top of page

Hand-crafted World: Life, Culture, and Folk-Art of 20th Century India

Updated: Jul 26, 2023

Hand Crafted-World: A Photography Exhibition Celebrating Life, Culture & Folk-Art of 20th Century India

Works by Raghav Kaneria

On view July 7 - July 29, 2023

Frost Gallery

Artist Statement:

English is not my primary language, nor am I good at expressing my thoughts through writing. I primarily communicate through my art creations. Regardless, here is my modest attempt.

My mother was a folk artist. Growing up in Saurashtra region of Gujarat (India), her detailed

preparatory embroidery drawings inspired me to pursue art from young age. In the old times of Raja/Maharaja, classical art forms like painting, sculpture, music, vocal, instrumental, dance did well because of the support of the ruling royal class. In stark contrast, without any financial support or backing of ruling class, not only did folk-art came into existence

but flourished and thrived. When it comes to folk-art, tribal culture, traditions, jewelry and

clothing, India has enjoyed a very rich and storied history. One can not deny, India has benefited greatly from the advancement in technology and transportation. India’s economy has expanded several folds since independence, and the country has made great strides in the field of science and technology. Cities expanded and came closer to villages. The boundaries between villages and cities blurred. Radio and television became common household center pieces in rural India. Western life and cultural influence started reshaping India’s once unique customs and traditions. No doubt, India as a country has benefited greatly in many ways from this modernization, but along the way, the country lost some of its ancient ways, unique customs, traditions, jewelry, clothing styles, regional decorative and folk-art traditions. Once I realized what was underway, I started traveling across the country, visiting remote parts and villages to do photographic documentation of rural life, the regional customs and rich traditions, the unique jewelry clothing styles of people as well as various decorative and folk-art forms before they vanish completely. The rural Indian women of the past era played pivotal role in this folk-art movement. These women were the true artists. And this photography exhibition is my humble attempt at paying homage to my mother and all the rest of women folk artists of India.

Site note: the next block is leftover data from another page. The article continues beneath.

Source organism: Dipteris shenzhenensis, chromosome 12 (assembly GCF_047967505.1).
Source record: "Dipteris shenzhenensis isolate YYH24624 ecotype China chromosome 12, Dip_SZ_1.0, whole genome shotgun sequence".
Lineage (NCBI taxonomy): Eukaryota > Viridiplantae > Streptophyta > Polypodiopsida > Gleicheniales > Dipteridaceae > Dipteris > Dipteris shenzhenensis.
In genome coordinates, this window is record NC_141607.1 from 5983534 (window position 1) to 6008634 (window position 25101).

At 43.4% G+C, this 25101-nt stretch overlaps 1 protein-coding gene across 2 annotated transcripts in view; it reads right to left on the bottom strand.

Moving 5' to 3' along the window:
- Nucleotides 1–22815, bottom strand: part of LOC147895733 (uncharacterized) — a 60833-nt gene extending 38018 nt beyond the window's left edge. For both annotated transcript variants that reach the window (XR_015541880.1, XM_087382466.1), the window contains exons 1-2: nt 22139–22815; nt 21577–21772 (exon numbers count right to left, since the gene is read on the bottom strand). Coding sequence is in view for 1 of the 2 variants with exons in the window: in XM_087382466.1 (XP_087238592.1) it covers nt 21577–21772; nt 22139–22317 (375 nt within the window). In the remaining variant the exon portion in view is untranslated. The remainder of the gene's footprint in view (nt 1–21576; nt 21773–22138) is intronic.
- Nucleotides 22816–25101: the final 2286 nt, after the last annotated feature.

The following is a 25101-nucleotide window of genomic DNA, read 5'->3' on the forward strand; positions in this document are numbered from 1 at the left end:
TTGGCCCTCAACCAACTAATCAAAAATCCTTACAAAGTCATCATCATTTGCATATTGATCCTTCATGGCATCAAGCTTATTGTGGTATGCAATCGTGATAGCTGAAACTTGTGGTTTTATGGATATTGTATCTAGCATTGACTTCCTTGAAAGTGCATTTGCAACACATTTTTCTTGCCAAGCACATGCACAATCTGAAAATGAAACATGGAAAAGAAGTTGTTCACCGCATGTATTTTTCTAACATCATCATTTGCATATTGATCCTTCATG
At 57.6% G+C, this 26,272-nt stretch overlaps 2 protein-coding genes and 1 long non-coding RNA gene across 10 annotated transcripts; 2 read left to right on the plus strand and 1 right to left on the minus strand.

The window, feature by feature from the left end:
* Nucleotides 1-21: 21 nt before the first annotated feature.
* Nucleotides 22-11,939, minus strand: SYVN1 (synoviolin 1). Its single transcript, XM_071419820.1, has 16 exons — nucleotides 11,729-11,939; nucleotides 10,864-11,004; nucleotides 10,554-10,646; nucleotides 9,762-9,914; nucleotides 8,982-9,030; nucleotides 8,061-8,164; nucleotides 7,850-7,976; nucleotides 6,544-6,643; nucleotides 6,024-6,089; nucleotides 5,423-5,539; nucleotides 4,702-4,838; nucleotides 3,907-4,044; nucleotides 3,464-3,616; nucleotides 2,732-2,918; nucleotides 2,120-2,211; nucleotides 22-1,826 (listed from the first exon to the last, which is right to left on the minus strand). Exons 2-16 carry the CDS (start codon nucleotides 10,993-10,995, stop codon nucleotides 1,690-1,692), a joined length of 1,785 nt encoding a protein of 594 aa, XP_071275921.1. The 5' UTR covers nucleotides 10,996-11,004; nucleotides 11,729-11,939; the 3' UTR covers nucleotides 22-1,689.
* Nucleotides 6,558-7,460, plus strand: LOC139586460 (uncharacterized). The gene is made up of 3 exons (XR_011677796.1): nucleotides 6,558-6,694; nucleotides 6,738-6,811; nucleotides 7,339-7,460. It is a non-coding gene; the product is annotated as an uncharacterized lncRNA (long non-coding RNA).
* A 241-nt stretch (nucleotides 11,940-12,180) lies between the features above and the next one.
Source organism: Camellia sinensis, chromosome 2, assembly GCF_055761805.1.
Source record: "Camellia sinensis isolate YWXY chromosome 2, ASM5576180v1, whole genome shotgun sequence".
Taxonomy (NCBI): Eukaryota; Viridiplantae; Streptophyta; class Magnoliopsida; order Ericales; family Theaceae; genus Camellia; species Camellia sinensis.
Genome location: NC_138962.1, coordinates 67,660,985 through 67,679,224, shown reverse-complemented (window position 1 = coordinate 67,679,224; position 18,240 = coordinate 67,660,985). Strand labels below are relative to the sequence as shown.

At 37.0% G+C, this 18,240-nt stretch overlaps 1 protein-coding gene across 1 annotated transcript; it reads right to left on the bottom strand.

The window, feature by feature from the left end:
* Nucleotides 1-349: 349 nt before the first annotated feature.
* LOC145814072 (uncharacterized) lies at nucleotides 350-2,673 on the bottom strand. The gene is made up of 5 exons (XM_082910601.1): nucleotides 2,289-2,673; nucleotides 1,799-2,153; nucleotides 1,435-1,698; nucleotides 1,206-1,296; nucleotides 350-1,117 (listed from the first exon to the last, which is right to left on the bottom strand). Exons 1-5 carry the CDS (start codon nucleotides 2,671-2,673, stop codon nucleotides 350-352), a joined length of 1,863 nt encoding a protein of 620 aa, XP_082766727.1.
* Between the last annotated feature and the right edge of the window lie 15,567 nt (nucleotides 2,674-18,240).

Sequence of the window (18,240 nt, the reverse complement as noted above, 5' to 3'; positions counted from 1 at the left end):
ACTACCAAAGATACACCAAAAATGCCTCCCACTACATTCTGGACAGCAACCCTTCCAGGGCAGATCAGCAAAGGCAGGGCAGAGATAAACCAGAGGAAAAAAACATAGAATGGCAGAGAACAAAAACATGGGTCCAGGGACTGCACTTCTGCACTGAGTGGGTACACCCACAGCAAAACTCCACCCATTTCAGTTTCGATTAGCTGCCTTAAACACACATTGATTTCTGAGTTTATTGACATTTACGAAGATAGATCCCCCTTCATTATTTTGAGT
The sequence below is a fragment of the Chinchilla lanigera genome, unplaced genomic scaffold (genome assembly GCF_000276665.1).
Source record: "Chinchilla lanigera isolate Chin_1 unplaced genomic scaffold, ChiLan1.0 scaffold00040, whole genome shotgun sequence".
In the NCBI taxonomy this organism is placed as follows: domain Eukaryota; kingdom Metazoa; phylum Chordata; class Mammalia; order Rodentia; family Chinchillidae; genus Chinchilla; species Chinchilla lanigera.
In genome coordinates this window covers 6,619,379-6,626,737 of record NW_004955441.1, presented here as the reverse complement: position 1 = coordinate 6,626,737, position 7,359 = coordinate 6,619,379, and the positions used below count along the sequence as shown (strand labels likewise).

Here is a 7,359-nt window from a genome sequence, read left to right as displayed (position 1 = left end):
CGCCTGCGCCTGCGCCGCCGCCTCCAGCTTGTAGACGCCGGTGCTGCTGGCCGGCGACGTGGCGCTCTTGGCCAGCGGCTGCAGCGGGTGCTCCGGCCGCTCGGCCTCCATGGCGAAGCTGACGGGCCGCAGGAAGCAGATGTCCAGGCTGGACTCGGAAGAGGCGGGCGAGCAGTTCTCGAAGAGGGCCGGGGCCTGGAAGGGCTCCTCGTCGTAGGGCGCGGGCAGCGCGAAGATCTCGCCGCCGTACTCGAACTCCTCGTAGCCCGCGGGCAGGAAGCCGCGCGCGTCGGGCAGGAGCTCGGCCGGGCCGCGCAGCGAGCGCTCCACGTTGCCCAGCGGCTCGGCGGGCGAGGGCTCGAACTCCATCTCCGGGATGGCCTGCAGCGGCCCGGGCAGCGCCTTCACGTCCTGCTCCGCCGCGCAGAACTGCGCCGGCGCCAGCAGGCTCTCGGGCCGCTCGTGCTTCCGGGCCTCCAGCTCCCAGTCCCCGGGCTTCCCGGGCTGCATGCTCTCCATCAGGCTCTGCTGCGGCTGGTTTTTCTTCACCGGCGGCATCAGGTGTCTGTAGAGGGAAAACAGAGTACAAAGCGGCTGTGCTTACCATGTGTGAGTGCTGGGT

- Raghav Kane


Born in 1936, Raghav Kaneria studied at the Faculty of Fine Arts, Maharaja Sayajirao University of Baroda (India) between 1955 - 1961, under the tutelage of Prof. Sankho Choudhury. Kaneria was awarded Commonwealth scholarship from 1964 to 1967. During that period, he had the opportunity to study under Prof. Bernard Meadows at the Royal College of Art, London. In 1967, Kaneria was awarded Sainsbury award and taught at Walthamstow School of Arts, London (1967-69). In 1972, he was awarded visiting foreign artist fellowship and joined Hull College of Arts, England as a faculty. Kaneria then returned to India and joined Faculty of Fine Arts, Baroda and went on to become Sculpture Department Chair until retirement in 1996. As a photographer, Raghav Kaneria is known for his extensive documentation of the mid/late 20th century Indian life, tribal culture, decorative and folk-art scene. Kaneria’s photographs have won several national and international prestigious awards, notably - Bronze Medals at Nikon International Photo Contest (Japan, 1976, 77), several awards at Photo Contest by A.C.C. of UNESCO (Japan), Yakult Awards (1981, 83), GraPix Award (1982), Sunpak Prize (1984) & Okamoto Prize (1988). Founding member and only sculptor of Group 1890, Raghav Kaneria’s artworks have been exhibited at many prominent group shows and venues spanning India, France, Switzerland, Japan, Russia, Germany, Belgium, United States, Canada and several other countries across the

globe. His creations can be found in the collections of National Gallery of Modern Art (New

Delhi, India), Lalit Kala Akademi (New Delhi, India), Art Council of Great Britain (London),

Fitzwilliam Museum of Cambridge (England), Royal College of Art (London), Air India and

several other galleries and institutions across the world. Kaneria is a recipient of many national and international awards, notably - Lalit Kala Akademi National Awards (1959, 63), National Scholarship (1960 – 62), Bombay Art Society Awards (Gold Medal, Silver Medal and other prizes), All India Sculptor’s Association Silver Medal (1960), All India Fine Arts and Crafts Society President of India’s Silver Plaque (1960), Kala Ratna from All India Fine Arts and Crafts Society (2001), Kalidas Samman from Madhya Pradesh Government in India (2013). And many other felicitations and awards from institutions like All India Fine Arts and Crafts Society (New Delhi, India), Gujarat State Lalit Kala Akademi (Ahmedabad, India), Society of Contemporary Artists (Kolkata, India) and Gujarat Kala Pratisthaan (Surat, India).

Raghav Kaneria continues to pursue his passion creating sculptures, drawings, other forms of artworks and practicing the art of photography.

204 views0 comments

Recent Posts

See All

Imagine No Violence Art Competition

Works by Fort Worth ISD High School Students Presented by One Safe Place April 26 - May 25, 2024 Program Gallery The Imagine No Violence campaign was launched with an event held at Bass Hall in Novemb


Commenting has been turned off.
bottom of page